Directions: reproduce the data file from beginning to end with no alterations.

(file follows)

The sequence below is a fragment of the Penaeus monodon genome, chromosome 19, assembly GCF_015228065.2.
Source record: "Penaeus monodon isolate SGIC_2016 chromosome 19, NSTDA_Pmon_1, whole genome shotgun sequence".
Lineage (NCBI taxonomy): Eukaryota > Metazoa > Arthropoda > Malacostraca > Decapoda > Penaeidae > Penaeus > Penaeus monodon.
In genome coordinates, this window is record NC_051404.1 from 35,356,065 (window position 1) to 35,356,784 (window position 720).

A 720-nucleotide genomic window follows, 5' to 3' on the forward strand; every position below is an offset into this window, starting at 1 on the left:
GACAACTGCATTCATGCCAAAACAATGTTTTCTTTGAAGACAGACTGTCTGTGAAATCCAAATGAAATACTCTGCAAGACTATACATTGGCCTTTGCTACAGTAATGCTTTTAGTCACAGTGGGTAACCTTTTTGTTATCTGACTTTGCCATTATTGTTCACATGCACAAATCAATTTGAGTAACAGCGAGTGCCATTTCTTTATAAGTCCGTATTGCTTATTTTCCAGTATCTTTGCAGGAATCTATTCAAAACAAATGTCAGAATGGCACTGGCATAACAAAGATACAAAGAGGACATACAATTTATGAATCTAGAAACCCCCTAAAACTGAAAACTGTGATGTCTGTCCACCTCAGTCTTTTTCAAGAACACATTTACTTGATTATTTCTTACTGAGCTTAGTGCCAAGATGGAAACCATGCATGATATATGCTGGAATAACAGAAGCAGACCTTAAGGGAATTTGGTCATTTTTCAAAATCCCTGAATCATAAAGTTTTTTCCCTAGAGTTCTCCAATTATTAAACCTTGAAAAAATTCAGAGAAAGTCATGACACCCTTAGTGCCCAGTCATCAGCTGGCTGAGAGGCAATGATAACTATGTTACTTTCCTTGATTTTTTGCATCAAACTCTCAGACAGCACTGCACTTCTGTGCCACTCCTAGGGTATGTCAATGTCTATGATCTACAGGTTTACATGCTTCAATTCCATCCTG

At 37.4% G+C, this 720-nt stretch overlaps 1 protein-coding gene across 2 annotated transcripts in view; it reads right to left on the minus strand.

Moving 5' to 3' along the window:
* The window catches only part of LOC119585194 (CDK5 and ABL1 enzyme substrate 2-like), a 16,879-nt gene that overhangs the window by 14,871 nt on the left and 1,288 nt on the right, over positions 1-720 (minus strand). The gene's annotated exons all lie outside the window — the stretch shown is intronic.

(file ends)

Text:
The sequence below is a fragment of the Penaeus monodon genome, chromosome 19, assembly GCF_015228065.2.
Source record: "Penaeus monodon isolate SGIC_2016 chromosome 19, NSTDA_Pmon_1, whole genome shotgun sequence".
Lineage (NCBI taxonomy): Eukaryota > Metazoa > Arthropoda > Malacostraca > Decapoda > Penaeidae > Penaeus > Penaeus monodon.
In genome coordinates, this window is record NC_051404.1 from 35,356,065 (window position 1) to 35,356,784 (window position 720).

A 720-nucleotide genomic window follows, 5' to 3' on the forward strand; every position below is an offset into this window, starting at 1 on the left:
GACAACTGCATTCATGCCAAAACAATGTTTTCTTTGAAGACAGACTGTCTGTGAAATCCAAATGAAATACTCTGCAAGACTATACATTGGCCTTTGCTACAGTAATGCTTTTAGTCACAGTGGGTAACCTTTTTGTTATCTGACTTTGCCATTATTGTTCACATGCACAAATCAATTTGAGTAACAGCGAGTGCCATTTCTTTATAAGTCCGTATTGCTTATTTTCCAGTATCTTTGCAGGAATCTATTCAAAACAAATGTCAGAATGGCACTGGCATAACAAAGATACAAAGAGGACATACAATTTATGAATCTAGAAACCCCCTAAAACTGAAAACTGTGATGTCTGTCCACCTCAGTCTTTTTCAAGAACACATTTACTTGATTATTTCTTACTGAGCTTAGTGCCAAGATGGAAACCATGCATGATATATGCTGGAATAACAGAAGCAGACCTTAAGGGAATTTGGTCATTTTTCAAAATCCCTGAATCATAAAGTTTTTTCCCTAGAGTTCTCCAATTATTAAACCTTGAAAAAATTCAGAGAAAGTCATGACACCCTTAGTGCCCAGTCATCAGCTGGCTGAGAGGCAATGATAACTATGTTACTTTCCTTGATTTTTTGCATCAAACTCTCAGACAGCACTGCACTTCTGTGCCACTCCTAGGGTATGTCAATGTCTATGATCTACAGGTTTACATGCTTCAATTCCATCCTG

At 37.4% G+C, this 720-nt stretch overlaps 1 protein-coding gene across 2 annotated transcripts in view; it reads right to left on the minus strand.

Moving 5' to 3' along the window:
* The window catches only part of LOC119585194 (CDK5 and ABL1 enzyme substrate 2-like), a 16,879-nt gene that overhangs the window by 14,871 nt on the left and 1,288 nt on the right, over positions 1-720 (minus strand). The gene's annotated exons all lie outside the window — the stretch shown is intronic.